Description of the painting by Paolo Veronese “Adoration of the Magi”

Description of the painting by Paolo Veronese “Adoration of the Magi”

Description of the painting by Paolo Veronese Adoration of the Magi

Among the outstanding Venetian artists with interest you have to watch the works of Paolo Veronese. Like other famous masters of the 16th century, he was interested in religious painting. On this extensive and deep topic created the painting “The Adoration of the Magi.” A large canvas with oil paints with a popular biblical storyline was completed by 1573.

“Worship” by Veronese was intended for the Venetian church of San Silvestro. The work is distinguished by the colorful illustrations and multi-figure composition. A common motif depicting the born of Christ in a dilapidated barn is repeated in the painting of the Venetian painter.

Wooden boards of a dilapidated house symbolize the Old Testament. These buildings rest on new antique columns with skillfully carved arches and balustrades. The second architectural structure represents the era of the New Testament, which opens with the birth of Jesus.

The composition is filled with many figures of people, animals and angels. Near the seated Mary and Child, the Magi who came from the East bow down. The rest of the characters gathered here turned their curiosity on Madonna and Christ. The artist added a bright, impetuous ray of light from the sky, indicating the Divine couple.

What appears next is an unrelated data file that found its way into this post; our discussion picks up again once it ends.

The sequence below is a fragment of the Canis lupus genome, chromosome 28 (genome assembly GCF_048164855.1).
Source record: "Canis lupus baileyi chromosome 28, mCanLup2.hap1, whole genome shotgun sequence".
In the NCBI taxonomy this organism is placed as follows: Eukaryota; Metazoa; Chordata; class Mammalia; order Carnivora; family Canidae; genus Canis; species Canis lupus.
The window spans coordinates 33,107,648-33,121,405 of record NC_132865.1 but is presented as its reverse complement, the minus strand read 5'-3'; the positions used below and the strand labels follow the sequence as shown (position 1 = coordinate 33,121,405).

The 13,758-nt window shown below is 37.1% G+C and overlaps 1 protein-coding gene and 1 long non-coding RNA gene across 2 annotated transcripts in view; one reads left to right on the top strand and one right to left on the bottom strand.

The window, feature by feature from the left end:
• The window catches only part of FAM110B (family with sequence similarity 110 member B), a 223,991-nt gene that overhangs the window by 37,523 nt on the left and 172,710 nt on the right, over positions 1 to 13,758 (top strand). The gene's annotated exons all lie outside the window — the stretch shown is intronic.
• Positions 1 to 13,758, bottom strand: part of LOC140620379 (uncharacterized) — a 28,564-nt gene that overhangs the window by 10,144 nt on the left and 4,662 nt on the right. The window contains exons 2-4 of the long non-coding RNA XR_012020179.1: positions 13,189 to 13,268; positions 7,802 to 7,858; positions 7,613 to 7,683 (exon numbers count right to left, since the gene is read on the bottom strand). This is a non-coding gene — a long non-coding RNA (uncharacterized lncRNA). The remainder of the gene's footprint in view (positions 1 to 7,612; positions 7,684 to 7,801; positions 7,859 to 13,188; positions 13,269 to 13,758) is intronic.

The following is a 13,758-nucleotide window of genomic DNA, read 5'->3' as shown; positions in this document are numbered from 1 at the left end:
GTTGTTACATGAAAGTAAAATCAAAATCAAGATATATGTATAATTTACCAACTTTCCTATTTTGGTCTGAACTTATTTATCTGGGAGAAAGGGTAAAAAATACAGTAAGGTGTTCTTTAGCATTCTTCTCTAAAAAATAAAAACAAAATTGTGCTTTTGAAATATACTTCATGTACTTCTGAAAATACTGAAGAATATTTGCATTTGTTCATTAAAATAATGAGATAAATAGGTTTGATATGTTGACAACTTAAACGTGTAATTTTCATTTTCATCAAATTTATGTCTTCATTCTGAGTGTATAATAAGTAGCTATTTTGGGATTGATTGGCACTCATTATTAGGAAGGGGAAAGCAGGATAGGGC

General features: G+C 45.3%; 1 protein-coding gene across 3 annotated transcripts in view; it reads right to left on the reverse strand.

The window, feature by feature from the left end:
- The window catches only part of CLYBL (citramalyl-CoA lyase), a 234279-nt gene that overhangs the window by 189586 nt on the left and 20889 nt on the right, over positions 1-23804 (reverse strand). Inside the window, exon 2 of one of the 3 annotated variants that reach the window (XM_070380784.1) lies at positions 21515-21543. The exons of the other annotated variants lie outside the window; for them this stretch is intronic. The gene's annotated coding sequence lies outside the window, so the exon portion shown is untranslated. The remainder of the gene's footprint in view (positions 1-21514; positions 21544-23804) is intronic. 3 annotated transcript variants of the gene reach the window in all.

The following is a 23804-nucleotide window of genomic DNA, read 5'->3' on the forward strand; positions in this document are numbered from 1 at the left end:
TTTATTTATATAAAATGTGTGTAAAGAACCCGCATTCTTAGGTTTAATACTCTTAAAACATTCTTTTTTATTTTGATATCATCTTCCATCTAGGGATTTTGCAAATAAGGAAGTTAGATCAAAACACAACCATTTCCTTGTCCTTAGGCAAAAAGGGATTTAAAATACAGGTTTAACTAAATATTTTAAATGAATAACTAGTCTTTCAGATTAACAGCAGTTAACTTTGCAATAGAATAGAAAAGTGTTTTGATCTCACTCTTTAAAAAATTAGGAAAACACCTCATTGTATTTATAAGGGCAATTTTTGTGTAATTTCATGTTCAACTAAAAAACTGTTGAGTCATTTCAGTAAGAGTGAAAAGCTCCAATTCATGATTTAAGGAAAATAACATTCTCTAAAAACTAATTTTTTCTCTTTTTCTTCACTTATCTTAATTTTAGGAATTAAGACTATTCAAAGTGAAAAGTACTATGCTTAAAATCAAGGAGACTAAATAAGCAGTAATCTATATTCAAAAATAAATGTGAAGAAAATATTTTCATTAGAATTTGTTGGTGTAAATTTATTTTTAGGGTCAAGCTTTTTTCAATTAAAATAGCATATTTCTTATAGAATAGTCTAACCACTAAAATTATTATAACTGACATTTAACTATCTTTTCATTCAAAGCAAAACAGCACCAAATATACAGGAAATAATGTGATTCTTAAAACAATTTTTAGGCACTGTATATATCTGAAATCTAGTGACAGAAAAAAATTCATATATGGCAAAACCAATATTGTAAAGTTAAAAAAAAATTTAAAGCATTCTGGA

Veronese did a great job at depicting the clothes of all the heroes of the canvas.

Magi are dressed in expensive multi-colored fabrics. Next to them are retinue in armor and the common people. You can watch a shepherd in the corner of the picture, which holds the dog for a leash.

The painter tried to convey the biblical scene in its sublime glory. The act of worshiping a born baby is shown emotionally and festively. At the same time, the author portrayed his contemporaries in the crowd: the expression of their faces, clothes, gestures. The result was a grand canvas, invariably attracting the attention of visitors to the London Gallery.


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